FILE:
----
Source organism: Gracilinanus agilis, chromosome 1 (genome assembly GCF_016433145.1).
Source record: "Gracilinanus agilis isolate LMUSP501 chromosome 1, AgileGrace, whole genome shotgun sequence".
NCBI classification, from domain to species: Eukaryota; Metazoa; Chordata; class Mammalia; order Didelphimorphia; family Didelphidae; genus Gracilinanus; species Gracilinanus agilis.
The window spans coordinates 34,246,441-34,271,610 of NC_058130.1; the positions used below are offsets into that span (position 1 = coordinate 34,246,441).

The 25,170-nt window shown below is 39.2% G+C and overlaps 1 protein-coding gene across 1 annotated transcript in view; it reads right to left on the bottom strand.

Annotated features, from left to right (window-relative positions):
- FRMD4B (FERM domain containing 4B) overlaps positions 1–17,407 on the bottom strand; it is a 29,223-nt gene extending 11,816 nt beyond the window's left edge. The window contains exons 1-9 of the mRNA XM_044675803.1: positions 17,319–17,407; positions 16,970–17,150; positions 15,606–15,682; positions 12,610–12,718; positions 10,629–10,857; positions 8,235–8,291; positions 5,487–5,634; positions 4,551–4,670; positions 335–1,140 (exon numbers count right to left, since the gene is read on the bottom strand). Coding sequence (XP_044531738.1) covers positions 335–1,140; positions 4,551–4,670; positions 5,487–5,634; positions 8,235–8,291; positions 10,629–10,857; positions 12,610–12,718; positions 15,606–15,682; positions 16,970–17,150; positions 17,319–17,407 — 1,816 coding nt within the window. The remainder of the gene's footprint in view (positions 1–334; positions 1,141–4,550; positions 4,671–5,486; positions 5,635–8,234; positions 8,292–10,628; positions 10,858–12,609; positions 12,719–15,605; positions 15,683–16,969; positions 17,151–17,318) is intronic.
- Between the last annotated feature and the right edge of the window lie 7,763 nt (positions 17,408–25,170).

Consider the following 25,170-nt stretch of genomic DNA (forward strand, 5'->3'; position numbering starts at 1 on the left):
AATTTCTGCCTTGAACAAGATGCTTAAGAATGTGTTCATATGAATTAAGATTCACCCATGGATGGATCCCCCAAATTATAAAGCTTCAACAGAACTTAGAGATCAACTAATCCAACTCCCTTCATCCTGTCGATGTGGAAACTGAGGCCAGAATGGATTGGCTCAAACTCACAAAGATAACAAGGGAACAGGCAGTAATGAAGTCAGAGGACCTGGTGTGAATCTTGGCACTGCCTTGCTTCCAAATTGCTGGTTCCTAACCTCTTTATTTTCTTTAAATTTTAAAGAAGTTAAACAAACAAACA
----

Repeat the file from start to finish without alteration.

Source organism: Gracilinanus agilis, chromosome 1 (genome assembly GCF_016433145.1).
Source record: "Gracilinanus agilis isolate LMUSP501 chromosome 1, AgileGrace, whole genome shotgun sequence".
NCBI classification, from domain to species: Eukaryota; Metazoa; Chordata; class Mammalia; order Didelphimorphia; family Didelphidae; genus Gracilinanus; species Gracilinanus agilis.
The window spans coordinates 34,246,441-34,271,610 of NC_058130.1; the positions used below are offsets into that span (position 1 = coordinate 34,246,441).

The 25,170-nt window shown below is 39.2% G+C and overlaps 1 protein-coding gene across 1 annotated transcript in view; it reads right to left on the bottom strand.

Annotated features, from left to right (window-relative positions):
- FRMD4B (FERM domain containing 4B) overlaps positions 1–17,407 on the bottom strand; it is a 29,223-nt gene extending 11,816 nt beyond the window's left edge. The window contains exons 1-9 of the mRNA XM_044675803.1: positions 17,319–17,407; positions 16,970–17,150; positions 15,606–15,682; positions 12,610–12,718; positions 10,629–10,857; positions 8,235–8,291; positions 5,487–5,634; positions 4,551–4,670; positions 335–1,140 (exon numbers count right to left, since the gene is read on the bottom strand). Coding sequence (XP_044531738.1) covers positions 335–1,140; positions 4,551–4,670; positions 5,487–5,634; positions 8,235–8,291; positions 10,629–10,857; positions 12,610–12,718; positions 15,606–15,682; positions 16,970–17,150; positions 17,319–17,407 — 1,816 coding nt within the window. The remainder of the gene's footprint in view (positions 1–334; positions 1,141–4,550; positions 4,671–5,486; positions 5,635–8,234; positions 8,292–10,628; positions 10,858–12,609; positions 12,719–15,605; positions 15,683–16,969; positions 17,151–17,318) is intronic.
- Between the last annotated feature and the right edge of the window lie 7,763 nt (positions 17,408–25,170).

Consider the following 25,170-nt stretch of genomic DNA (forward strand, 5'->3'; position numbering starts at 1 on the left):
AATTTCTGCCTTGAACAAGATGCTTAAGAATGTGTTCATATGAATTAAGATTCACCCATGGATGGATCCCCCAAATTATAAAGCTTCAACAGAACTTAGAGATCAACTAATCCAACTCCCTTCATCCTGTCGATGTGGAAACTGAGGCCAGAATGGATTGGCTCAAACTCACAAAGATAACAAGGGAACAGGCAGTAATGAAGTCAGAGGACCTGGTGTGAATCTTGGCACTGCCTTGCTTCCAAATTGCTGGTTCCTAACCTCTTTATTTTCTTTAAATTTTAAAGAAGTTAAACAAACAAACA